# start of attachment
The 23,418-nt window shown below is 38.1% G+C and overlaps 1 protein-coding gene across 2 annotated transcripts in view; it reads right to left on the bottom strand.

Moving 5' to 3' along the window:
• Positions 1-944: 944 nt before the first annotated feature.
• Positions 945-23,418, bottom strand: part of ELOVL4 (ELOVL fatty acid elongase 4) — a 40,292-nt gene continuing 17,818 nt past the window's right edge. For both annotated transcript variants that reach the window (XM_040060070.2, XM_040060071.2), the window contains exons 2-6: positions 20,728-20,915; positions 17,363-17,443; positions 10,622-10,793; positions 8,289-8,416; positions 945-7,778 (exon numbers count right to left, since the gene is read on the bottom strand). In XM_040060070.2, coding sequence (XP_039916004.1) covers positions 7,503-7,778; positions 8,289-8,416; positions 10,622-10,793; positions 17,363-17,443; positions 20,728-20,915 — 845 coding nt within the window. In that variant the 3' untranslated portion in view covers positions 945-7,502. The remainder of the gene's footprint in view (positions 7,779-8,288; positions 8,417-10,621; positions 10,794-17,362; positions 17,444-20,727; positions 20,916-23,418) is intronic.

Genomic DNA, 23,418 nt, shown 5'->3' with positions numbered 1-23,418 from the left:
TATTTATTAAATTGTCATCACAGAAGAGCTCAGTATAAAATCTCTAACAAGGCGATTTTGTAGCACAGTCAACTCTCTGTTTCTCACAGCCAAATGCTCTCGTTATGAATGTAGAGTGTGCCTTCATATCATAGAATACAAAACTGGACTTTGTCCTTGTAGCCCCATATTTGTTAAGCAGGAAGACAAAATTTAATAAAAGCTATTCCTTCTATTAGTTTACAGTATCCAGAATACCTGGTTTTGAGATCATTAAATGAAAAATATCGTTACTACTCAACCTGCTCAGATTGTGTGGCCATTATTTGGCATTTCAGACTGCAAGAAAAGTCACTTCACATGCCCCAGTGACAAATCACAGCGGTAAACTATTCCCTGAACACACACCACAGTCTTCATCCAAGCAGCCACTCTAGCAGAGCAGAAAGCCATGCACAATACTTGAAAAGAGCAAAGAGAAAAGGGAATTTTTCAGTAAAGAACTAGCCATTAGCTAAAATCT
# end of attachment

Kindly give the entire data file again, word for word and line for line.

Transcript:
The 23,418-nt window shown below is 38.1% G+C and overlaps 1 protein-coding gene across 2 annotated transcripts in view; it reads right to left on the bottom strand.

Moving 5' to 3' along the window:
• Positions 1-944: 944 nt before the first annotated feature.
• Positions 945-23,418, bottom strand: part of ELOVL4 (ELOVL fatty acid elongase 4) — a 40,292-nt gene continuing 17,818 nt past the window's right edge. For both annotated transcript variants that reach the window (XM_040060070.2, XM_040060071.2), the window contains exons 2-6: positions 20,728-20,915; positions 17,363-17,443; positions 10,622-10,793; positions 8,289-8,416; positions 945-7,778 (exon numbers count right to left, since the gene is read on the bottom strand). In XM_040060070.2, coding sequence (XP_039916004.1) covers positions 7,503-7,778; positions 8,289-8,416; positions 10,622-10,793; positions 17,363-17,443; positions 20,728-20,915 — 845 coding nt within the window. In that variant the 3' untranslated portion in view covers positions 945-7,502. The remainder of the gene's footprint in view (positions 7,779-8,288; positions 8,417-10,621; positions 10,794-17,362; positions 17,444-20,727; positions 20,916-23,418) is intronic.

Genomic DNA, 23,418 nt, shown 5'->3' with positions numbered 1-23,418 from the left:
TATTTATTAAATTGTCATCACAGAAGAGCTCAGTATAAAATCTCTAACAAGGCGATTTTGTAGCACAGTCAACTCTCTGTTTCTCACAGCCAAATGCTCTCGTTATGAATGTAGAGTGTGCCTTCATATCATAGAATACAAAACTGGACTTTGTCCTTGTAGCCCCATATTTGTTAAGCAGGAAGACAAAATTTAATAAAAGCTATTCCTTCTATTAGTTTACAGTATCCAGAATACCTGGTTTTGAGATCATTAAATGAAAAATATCGTTACTACTCAACCTGCTCAGATTGTGTGGCCATTATTTGGCATTTCAGACTGCAAGAAAAGTCACTTCACATGCCCCAGTGACAAATCACAGCGGTAAACTATTCCCTGAACACACACCACAGTCTTCATCCAAGCAGCCACTCTAGCAGAGCAGAAAGCCATGCACAATACTTGAAAAGAGCAAAGAGAAAAGGGAATTTTTCAGTAAAGAACTAGCCATTAGCTAAAATCT